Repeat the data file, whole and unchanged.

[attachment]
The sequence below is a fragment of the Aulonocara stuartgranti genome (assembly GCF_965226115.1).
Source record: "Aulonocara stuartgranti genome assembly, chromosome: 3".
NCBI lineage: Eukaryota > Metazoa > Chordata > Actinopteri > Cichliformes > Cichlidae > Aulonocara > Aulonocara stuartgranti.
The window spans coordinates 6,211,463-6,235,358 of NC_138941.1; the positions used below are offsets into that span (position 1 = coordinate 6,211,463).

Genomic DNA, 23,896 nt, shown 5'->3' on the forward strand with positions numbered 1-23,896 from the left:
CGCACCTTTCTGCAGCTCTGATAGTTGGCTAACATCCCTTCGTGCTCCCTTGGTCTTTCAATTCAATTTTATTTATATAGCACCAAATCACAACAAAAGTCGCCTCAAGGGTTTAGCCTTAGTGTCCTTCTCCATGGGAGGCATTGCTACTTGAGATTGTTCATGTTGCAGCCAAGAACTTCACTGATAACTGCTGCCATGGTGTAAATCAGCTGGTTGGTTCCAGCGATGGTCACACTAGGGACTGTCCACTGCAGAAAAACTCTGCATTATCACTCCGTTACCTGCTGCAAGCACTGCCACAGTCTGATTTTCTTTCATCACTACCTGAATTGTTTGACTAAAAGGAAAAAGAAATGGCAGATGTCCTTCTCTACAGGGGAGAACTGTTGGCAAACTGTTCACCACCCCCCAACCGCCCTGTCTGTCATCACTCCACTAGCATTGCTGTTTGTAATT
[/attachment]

The sequence below is a fragment of the Aulonocara stuartgranti genome (assembly GCF_965226115.1).
Source record: "Aulonocara stuartgranti genome assembly, chromosome: 3".
NCBI lineage: Eukaryota > Metazoa > Chordata > Actinopteri > Cichliformes > Cichlidae > Aulonocara > Aulonocara stuartgranti.
The window spans coordinates 6,211,463-6,235,358 of NC_138941.1; the positions used below are offsets into that span (position 1 = coordinate 6,211,463).

Genomic DNA, 23,896 nt, shown 5'->3' on the forward strand with positions numbered 1-23,896 from the left:
CGCACCTTTCTGCAGCTCTGATAGTTGGCTAACATCCCTTCGTGCTCCCTTGGTCTTTCAATTCAATTTTATTTATATAGCACCAAATCACAACAAAAGTCGCCTCAAGGGTTTAGCCTTAGTGTCCTTCTCCATGGGAGGCATTGCTACTTGAGATTGTTCATGTTGCAGCCAAGAACTTCACTGATAACTGCTGCCATGGTGTAAATCAGCTGGTTGGTTCCAGCGATGGTCACACTAGGGACTGTCCACTGCAGAAAAACTCTGCATTATCACTCCGTTACCTGCTGCAAGCACTGCCACAGTCTGATTTTCTTTCATCACTACCTGAATTGTTTGACTAAAAGGAAAAAGAAATGGCAGATGTCCTTCTCTACAGGGGAGAACTGTTGGCAAACTGTTCACCACCCCCCAACCGCCCTGTCTGTCATCACTCCACTAGCATTGCTGTTTGTAATT